Smoked chicken on the BBQ with curried stuffing



One of the hottest food debates in the media in recent weeks has centred on the provenance of everybody’s favourite white meat – chicken.  In a nutshell, it boils down to the interests of Big Business (i.e. making lots of money fast) versus the interests of the chickens (i.e. having a safe and healthy life).  On the side of the chickens we had Hugh and Jamie and surprisingly weighing in against free-range chickens was Delia Smith.  Hugh even turned shareholder activist this year and tried to persuade Tesco shareholders to vote on forcing the supermarket to enforce RSPCA standards for all chickens it sells at the company’s AGM.


One of the hottest food debates in Chez CookSister in recent weeks has been whether the weather will ever be warm enough again for us to want to braai this “summer”.  And it appears that we may have a small window of opportunity sometime in September.


I weep.


But when that window of good weather does come, I’d hate any of my faithful readers to be stuck for recipes as to what to cook on the BBQ!  So here’s the recipe for a smoked chicken we made back in the late Spring, before the drizzly summer had set in.  The reason why it was the perfect post for this event is because the chicken generated a lot of discussion amongst our guests at the time.  “Oooh, it’s so big, look at how yellow it is, good grief there’s a lot of flesh on that!” etc etc.  The reason was that I’d bought the Rolls Royce of supermarket chickens – a free-range, corn-fed bird.  Compared to its battery-farmed neighbours, it was a HUGE beast and the corn feeding does indeed make chickens appear yellow.  Our guests were actually bemoaning the fact that they just don’t see these in their local Tesco (and I must admit, they aren’t always available at ours, so I buy them when I see them).


I won’t lie to you – it was substantially more expensive that the battery-farmed birds, and therein lies the rub.  People like Delia Smith and others have come out in support of cheap, battery farmed chickens because they form a vital and affordable source of protein for those whose incomes don’t give them the luxury of an ethical choice.  And you have to admit that they have a point – it’s fine and well to browbeat everyone into buying more expensive ethically-raised meat, but the fact is that if you are on a limited budget and your x Pounds has to buy x number of meals, you are not going to head straight for the premium-priced organic free-range aisle.  Apart from telling people that their buying habits are bad, you also need to show them that there are ways of keeping costs steady while changing your shopping habits.  For example, if I had bought a standard-sized battery chicken, it would have fed four comfortably but probably not have yielded many leftovers.  However, this Godzilla chicken fed the four of us amply; then with the addition of a creamy sauce the leftover meat was made into a smoky version of chicken a la king; and then the carcass and its last scraps of meat were boiled up to make a delicious chicken noodle soup.  So although the chicken seemed expensive, it yielded at least 6 delicious adult meals.  Show me the battery bird that can do that.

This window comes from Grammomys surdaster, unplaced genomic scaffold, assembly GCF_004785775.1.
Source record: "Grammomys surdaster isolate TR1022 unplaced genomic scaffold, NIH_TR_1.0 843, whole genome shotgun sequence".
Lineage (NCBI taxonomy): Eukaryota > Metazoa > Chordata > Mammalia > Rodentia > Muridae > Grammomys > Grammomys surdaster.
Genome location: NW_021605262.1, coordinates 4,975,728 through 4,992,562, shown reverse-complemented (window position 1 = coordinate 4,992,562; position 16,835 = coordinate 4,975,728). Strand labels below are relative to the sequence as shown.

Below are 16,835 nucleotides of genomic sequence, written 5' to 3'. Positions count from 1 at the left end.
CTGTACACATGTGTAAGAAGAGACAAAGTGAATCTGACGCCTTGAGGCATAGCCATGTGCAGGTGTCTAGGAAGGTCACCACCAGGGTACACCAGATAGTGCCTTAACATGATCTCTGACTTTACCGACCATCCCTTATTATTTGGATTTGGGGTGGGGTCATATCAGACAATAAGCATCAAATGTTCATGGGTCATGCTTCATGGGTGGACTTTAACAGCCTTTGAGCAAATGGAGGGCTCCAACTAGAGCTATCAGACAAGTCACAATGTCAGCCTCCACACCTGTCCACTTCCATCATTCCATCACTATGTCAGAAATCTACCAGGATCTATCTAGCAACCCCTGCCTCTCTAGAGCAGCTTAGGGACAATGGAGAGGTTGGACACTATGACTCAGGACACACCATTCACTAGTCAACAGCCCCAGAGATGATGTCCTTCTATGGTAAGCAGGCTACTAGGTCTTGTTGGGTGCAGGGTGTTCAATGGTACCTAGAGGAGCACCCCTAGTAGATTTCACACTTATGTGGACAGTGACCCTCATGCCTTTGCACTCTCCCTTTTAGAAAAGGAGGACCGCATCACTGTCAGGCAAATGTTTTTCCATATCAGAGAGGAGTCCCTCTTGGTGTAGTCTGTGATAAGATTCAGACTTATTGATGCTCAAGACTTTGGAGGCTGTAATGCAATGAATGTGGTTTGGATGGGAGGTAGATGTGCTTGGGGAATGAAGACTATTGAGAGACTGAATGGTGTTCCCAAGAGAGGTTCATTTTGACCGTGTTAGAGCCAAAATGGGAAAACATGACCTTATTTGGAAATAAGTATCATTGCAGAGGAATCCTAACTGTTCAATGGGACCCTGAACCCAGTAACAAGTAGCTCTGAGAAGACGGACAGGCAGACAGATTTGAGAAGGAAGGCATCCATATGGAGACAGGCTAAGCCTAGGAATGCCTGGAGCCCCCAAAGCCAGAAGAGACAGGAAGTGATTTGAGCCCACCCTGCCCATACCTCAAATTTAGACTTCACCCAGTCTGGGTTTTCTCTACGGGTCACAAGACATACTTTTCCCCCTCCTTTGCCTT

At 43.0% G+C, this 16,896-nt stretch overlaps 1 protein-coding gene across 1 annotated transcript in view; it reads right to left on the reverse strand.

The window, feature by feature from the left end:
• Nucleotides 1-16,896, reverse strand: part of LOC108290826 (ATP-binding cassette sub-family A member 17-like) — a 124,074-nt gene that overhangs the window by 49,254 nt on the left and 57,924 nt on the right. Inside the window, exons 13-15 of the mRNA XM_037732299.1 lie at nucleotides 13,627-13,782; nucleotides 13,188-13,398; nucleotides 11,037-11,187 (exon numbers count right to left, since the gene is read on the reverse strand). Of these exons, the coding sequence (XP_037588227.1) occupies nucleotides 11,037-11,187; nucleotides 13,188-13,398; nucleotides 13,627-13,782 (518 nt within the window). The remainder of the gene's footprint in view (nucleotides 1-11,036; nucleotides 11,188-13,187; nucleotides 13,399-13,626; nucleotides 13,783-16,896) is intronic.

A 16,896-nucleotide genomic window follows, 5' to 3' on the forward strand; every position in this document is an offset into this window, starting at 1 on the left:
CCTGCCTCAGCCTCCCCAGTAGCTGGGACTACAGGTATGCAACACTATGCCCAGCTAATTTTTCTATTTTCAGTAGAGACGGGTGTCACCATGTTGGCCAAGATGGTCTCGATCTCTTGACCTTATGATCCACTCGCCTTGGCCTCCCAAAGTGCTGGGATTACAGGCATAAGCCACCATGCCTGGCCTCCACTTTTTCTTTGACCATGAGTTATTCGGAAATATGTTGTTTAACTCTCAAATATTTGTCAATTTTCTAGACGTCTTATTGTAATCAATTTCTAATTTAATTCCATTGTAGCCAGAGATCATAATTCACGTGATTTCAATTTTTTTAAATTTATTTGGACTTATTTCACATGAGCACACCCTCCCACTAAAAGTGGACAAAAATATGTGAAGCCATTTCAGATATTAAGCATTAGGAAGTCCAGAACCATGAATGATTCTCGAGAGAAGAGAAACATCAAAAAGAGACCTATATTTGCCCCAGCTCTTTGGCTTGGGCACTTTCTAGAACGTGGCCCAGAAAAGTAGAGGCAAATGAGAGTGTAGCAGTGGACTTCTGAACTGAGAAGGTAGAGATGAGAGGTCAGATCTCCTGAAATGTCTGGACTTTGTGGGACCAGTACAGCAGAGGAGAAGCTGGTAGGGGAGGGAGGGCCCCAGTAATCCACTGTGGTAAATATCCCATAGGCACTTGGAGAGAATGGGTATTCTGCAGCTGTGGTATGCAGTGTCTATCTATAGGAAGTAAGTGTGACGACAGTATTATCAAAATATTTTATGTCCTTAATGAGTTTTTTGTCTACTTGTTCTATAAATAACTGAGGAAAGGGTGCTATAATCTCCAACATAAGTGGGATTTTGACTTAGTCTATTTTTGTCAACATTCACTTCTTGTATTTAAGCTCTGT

And how did it taste?  Fantastic.  The stuffing is very lightly curried and the apple juice lends a hint of sweetness.  The woodchips do a fantastic job of imparting a seriously smoky flavour to the flesh, and basting together with long, slow cooking means that the skin acquires a sticky-sweet crispy deliciousness.  The free-range bird also had (gasp!) a taste – somehow more flavourful and defintitely of a better texture than the cheaper birds.  Our guests agreed that it was definitley worth spending the extra money, even if you were only looking at taste and not ethics.  My only word of warning would be to make sure you have lots of coals to hand – maybe even make some more coals in a separate kettle BBQ halfway through the cooking time, just to add to the chicken’s kettle.  And although the recipe (from the ever-reliable South African Kettle Braai Cookbook) says to baste frequently, remember that every time you lift the lid you lose heat and smoke flavour, so try to baste only once or twice, and be prepared to add extra coals.


Kate of A Merrier World recently asked me to submit a recipe for her Let Them Eat Chicken event, which aims to raise awareness of ghastly broiler rearing systems – there is a lot of excellent info on Kate’s site here and here.  Thought-provoking and often downright scary.  I do believe my entry might be pushing it to the limit as regards her deadline of 18 July, but I’m hoping I can still squeak into the roundup!








1 large free-range chicken
1 medium onion, finely chopped
1 large stick celery, finely chopped
2 tsp curry powder
1/2 tsp salt
ground black pepper
40g butter, melted
100g stale bread cubes
90ml apple juice


150g smooth apricot jam
2 Tbsp apple juice
1.5 Tbsp brown sugar
2 Tbsp finely chopped onion